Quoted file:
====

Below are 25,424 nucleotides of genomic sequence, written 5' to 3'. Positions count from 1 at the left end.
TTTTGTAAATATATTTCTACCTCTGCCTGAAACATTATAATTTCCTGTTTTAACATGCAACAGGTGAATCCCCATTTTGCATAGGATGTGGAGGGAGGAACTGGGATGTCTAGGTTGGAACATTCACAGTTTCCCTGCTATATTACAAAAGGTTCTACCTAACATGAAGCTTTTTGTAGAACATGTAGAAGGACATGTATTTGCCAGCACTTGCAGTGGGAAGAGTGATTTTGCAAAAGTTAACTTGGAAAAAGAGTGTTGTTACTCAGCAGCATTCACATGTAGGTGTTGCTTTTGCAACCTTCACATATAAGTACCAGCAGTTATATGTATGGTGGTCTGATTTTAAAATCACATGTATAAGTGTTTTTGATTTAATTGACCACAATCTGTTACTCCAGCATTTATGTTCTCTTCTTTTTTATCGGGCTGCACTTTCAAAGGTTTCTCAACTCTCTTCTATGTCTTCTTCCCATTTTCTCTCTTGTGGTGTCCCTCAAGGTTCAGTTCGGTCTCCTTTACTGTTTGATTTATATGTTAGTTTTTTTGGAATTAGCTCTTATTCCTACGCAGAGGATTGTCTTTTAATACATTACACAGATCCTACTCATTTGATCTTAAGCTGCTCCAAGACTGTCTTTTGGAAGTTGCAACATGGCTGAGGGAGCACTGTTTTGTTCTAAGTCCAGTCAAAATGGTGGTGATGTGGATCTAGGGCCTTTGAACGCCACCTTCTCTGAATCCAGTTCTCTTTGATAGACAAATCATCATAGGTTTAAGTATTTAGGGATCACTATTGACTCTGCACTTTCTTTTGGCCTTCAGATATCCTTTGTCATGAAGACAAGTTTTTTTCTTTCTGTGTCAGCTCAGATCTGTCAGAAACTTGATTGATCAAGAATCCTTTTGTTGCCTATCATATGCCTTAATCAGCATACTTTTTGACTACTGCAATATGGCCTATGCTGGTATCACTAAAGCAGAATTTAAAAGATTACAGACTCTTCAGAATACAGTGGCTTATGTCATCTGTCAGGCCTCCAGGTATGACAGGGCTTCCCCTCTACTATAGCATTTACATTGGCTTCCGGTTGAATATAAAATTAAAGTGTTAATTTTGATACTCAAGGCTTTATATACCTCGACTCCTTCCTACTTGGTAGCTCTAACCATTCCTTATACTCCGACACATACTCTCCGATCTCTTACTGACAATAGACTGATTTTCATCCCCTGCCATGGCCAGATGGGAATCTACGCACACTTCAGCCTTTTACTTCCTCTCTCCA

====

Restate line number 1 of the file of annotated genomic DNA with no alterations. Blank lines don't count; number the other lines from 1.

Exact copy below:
Below are 25,424 nucleotides of genomic sequence, written 5' to 3'. Positions count from 1 at the left end.